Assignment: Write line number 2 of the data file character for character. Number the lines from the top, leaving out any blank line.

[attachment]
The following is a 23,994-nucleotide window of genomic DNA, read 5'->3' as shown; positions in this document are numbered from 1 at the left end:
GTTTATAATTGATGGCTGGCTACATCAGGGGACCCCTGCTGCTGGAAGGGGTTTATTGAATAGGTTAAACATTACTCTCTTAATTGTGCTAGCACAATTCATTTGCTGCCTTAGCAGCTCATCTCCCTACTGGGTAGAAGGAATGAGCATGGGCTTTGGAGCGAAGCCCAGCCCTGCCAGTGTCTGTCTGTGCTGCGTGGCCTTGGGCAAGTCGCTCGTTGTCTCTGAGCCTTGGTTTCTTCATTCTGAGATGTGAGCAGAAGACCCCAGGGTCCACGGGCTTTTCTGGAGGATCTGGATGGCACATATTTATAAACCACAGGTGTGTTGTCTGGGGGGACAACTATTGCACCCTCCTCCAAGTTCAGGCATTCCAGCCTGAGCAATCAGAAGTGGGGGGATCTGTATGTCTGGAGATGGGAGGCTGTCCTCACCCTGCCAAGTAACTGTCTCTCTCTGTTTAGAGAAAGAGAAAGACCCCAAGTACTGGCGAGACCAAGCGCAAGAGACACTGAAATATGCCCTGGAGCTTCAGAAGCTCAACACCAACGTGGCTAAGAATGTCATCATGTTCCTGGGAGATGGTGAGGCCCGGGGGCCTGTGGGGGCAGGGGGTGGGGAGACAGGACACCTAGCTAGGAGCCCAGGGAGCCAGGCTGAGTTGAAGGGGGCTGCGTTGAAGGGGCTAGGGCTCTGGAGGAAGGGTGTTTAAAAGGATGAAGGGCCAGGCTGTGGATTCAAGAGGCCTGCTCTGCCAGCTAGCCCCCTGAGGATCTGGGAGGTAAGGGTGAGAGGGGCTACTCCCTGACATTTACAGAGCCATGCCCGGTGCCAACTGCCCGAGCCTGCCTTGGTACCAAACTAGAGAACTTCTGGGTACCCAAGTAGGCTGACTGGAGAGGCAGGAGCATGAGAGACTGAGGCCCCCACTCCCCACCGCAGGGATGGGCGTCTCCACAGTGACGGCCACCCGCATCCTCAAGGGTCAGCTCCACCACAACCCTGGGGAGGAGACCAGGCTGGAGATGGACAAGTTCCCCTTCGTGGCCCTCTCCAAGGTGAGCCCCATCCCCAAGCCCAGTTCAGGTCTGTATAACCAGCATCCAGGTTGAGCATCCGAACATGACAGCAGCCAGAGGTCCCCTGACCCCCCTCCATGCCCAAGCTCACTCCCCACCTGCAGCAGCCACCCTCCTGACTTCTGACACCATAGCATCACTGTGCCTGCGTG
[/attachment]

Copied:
GTTTATAATTGATGGCTGGCTACATCAGGGGACCCCTGCTGCTGGAAGGGGTTTATTGAATAGGTTAAACATTACTCTCTTAATTGTGCTAGCACAATTCATTTGCTGCCTTAGCAGCTCATCTCCCTACTGGGTAGAAGGAATGAGCATGGGCTTTGGAGCGAAGCCCAGCCCTGCCAGTGTCTGTCTGTGCTGCGTGGCCTTGGGCAAGTCGCTCGTTGTCTCTGAGCCTTGGTTTCTTCATTCTGAGATGTGAGCAGAAGACCCCAGGGTCCACGGGCTTTTCTGGAGGATCTGGATGGCACATATTTATAAACCACAGGTGTGTTGTCTGGGGGGACAACTATTGCACCCTCCTCCAAGTTCAGGCATTCCAGCCTGAGCAATCAGAAGTGGGGGGATCTGTATGTCTGGAGATGGGAGGCTGTCCTCACCCTGCCAAGTAACTGTCTCTCTCTGTTTAGAGAAAGAGAAAGACCCCAAGTACTGGCGAGACCAAGCGCAAGAGACACTGAAATATGCCCTGGAGCTTCAGAAGCTCAACACCAACGTGGCTAAGAATGTCATCATGTTCCTGGGAGATGGTGAGGCCCGGGGGCCTGTGGGGGCAGGGGGTGGGGAGACAGGACACCTAGCTAGGAGCCCAGGGAGCCAGGCTGAGTTGAAGGGGGCTGCGTTGAAGGGGCTAGGGCTCTGGAGGAAGGGTGTTTAAAAGGATGAAGGGCCAGGCTGTGGATTCAAGAGGCCTGCTCTGCCAGCTAGCCCCCTGAGGATCTGGGAGGTAAGGGTGAGAGGGGCTACTCCCTGACATTTACAGAGCCATGCCCGGTGCCAACTGCCCGAGCCTGCCTTGGTACCAAACTAGAGAACTTCTGGGTACCCAAGTAGGCTGACTGGAGAGGCAGGAGCATGAGAGACTGAGGCCCCCACTCCCCACCGCAGGGATGGGCGTCTCCACAGTGACGGCCACCCGCATCCTCAAGGGTCAGCTCCACCACAACCCTGGGGAGGAGACCAGGCTGGAGATGGACAAGTTCCCCTTCGTGGCCCTCTCCAAGGTGAGCCCCATCCCCAAGCCCAGTTCAGGTCTGTATAACCAGCATCCAGGTTGAGCATCCGAACATGACAGCAGCCAGAGGTCCCCTGACCCCCCTCCATGCCCAAGCTCACTCCCCACCTGCAGCAGCCACCCTCCTGACTTCTGACACCATAGCATCACTGTGCCTGCGTG